Fathi Mohamed Ahmed
Wednesday June 8, 2022
Fardowsa Nur Arab, a widow with four children, has no idea
how to keep her family going. Skyrocketing prices are forcing her to shut the
small restaurant she has been running in Mogadishu’s bustling Zoobe Junction
for the past five years.
“I am losing my only source of income,” she says. “People
can no longer afford to pay for the meals I cook so they have stopped coming to
The worst drought in 40 years, coupled with war in Ukraine,
have led to dramatic price increases for food. The price of a kilo of rice has
shot up from US$0.75 (60p) to $2. Cooking oil has also more than doubled, with
three litres rising from $4.50 to $9.50.
More than 90% of Somalia’s wheat comes from Russia and
Ukraine. With supply routes choked off, and local harvests wiped out by
successive droughts, affordable food and other essentials are running out.
Even those with a good income are struggling. Mohamed
Hussein Ali, a university lecturer, used to be able to provide a comfortable
lifestyle for his family of seven. Now his monthly salary of $800 barely covers
his basic costs.
“Life is tough,” he says. “$130 used to be enough for a
month’s supply of food and milk for the children. Now, not even $250 is
sufficient. A 13kg gas cylinder has gone up from $21 to $46.”
Ali is no longer able to put any of his pay aside for
savings. “Things are going to get worse unless our salaries are increased in
line with inflation.”
The situation is especially desperate for the hundreds of
thousands of displaced people living in makeshift camps in and around the
capital. Every day, more families arrive from drought-stricken areas, putting
further pressure on resource-starved Mogadishu, which is one of the world’s
Drought forced Rukiyo Sheikh Nur to flee to Mogadishu two
weeks ago from her home in the Kuntuwarey district in southern Somalia’s Lower
Shabelle region. She is divorced and pregnant with her sixth child. “There is
no food or water in my home area,” she says. “Our farms are not producing anything
because the rains have failed for three seasons in a row.”
Nur goes out every day in search of work, cleaning homes and
washing clothes. “Sometimes I earn around $4 a day but my family cannot survive
on that. Other days, I come back with nothing.”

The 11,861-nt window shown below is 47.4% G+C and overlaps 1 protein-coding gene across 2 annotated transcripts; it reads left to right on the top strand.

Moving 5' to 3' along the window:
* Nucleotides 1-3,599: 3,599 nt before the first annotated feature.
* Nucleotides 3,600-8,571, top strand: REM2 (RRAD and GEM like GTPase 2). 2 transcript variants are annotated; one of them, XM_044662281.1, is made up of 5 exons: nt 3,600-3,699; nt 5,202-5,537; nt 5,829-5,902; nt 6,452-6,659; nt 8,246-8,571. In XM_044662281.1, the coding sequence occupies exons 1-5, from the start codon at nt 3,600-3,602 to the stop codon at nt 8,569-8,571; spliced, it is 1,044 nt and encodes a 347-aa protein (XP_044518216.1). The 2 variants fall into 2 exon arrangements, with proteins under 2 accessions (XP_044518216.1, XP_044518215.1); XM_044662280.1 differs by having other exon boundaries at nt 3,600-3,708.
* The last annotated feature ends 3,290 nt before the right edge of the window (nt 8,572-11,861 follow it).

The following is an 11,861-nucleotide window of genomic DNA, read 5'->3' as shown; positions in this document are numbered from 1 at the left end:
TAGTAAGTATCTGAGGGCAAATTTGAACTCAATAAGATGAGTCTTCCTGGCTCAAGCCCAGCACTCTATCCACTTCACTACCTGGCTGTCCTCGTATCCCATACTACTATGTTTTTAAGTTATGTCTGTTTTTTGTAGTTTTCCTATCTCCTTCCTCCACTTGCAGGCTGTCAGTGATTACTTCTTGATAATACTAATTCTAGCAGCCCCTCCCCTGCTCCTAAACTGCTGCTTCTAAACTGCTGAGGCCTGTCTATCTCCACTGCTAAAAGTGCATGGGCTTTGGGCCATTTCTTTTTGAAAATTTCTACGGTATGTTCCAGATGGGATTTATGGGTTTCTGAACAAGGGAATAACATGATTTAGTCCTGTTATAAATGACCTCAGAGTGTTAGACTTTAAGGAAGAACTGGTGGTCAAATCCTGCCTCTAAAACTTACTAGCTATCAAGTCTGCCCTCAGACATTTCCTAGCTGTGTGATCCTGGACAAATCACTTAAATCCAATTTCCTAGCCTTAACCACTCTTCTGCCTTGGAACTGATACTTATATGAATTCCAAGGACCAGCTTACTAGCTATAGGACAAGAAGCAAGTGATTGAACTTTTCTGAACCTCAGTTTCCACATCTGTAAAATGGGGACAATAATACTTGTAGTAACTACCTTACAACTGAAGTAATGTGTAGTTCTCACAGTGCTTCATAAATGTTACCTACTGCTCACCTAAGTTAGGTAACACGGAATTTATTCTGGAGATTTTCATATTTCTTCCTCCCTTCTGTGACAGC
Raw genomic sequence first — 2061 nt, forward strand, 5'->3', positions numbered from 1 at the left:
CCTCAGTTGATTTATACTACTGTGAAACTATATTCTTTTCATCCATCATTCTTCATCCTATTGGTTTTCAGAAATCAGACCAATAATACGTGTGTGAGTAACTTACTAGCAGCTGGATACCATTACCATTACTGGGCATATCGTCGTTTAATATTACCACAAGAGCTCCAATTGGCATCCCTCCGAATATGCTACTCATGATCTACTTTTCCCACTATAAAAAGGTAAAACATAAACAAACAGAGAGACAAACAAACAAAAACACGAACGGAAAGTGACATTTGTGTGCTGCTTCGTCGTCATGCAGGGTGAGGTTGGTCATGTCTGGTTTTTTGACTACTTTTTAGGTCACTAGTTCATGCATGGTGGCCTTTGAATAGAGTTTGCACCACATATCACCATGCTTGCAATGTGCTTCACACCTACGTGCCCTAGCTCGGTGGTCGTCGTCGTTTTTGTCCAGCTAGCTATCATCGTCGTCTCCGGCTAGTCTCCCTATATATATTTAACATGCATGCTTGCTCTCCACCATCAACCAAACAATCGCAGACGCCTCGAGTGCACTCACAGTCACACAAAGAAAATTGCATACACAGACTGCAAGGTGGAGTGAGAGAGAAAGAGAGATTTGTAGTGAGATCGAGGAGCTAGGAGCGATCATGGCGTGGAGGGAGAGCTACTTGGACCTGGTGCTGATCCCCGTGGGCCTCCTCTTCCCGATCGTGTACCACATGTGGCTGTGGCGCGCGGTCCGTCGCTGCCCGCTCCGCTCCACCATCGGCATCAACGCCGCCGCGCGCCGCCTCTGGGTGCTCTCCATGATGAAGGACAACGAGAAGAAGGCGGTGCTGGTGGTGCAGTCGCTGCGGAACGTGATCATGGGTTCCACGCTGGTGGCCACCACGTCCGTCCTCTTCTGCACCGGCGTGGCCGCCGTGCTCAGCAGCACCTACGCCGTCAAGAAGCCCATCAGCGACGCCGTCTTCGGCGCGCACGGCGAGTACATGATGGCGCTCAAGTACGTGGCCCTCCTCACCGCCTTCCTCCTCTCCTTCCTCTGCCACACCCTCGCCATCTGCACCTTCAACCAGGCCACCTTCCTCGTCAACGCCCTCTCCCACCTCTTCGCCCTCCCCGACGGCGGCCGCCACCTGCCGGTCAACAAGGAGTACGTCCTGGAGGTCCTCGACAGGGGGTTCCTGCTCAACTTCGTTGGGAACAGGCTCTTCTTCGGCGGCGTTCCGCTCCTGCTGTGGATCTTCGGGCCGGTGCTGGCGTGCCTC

The United Nations says more than seven million people in
Somalia are affected by the drought, with about 800,000 forced from their homes
as a result. They have joined the three million people already internally
displaced by conflict, drought and floods, most of whom end up in camps in
towns and cities.
The UN says some areas are close to famine. Humanitarian
appeals have fallen on largely deaf ears, with only 4.4% of requested funds
raised by April.
Somali aid groups are doing what they can. Duniyo Mohamed
Ali, programme manager with the IIDA Women’s Development Organisation, says a
major problem is lack of foresight. “Two months after the rains failed, the
previous government still had not made plans to help people,” she says.
“We are planning to
engage with the new administration, especially the Ministry of Commerce and
Industry and the Ministry of Humanitarian Affairs and Disaster Management, and
encourage them to establish a national emergency plan.”
One of the first acts of the new president, Hassan Sheikh
Mohamud, was to appoint a special drought envoy, Abdirahman Abdishakur Warsame,
who ran against him in last month’s presidential race.
“The country has been busy with elections,” says Warsame.
“Now the president’s No 1 priority is the drought. My job is to coordinate
assistance across the country, including urban areas. I don’t know whether a
plan has been put in place to try to control the high food and fuel prices. I
expect one will be implemented once the new government is in place.”
For Baarliin Mahmud, a shopkeeper, the help will be too
late. She has decided to close her shop because she cannot afford to pay for
stock. “My customers are abandoning me. I am the sole provider for my family,
including my grandsons who live with me. I don’t know how I am going to support
Fathi Mohamed Ahmed
is the deputy chief editor of Bilan, Somalia’s first all-female media house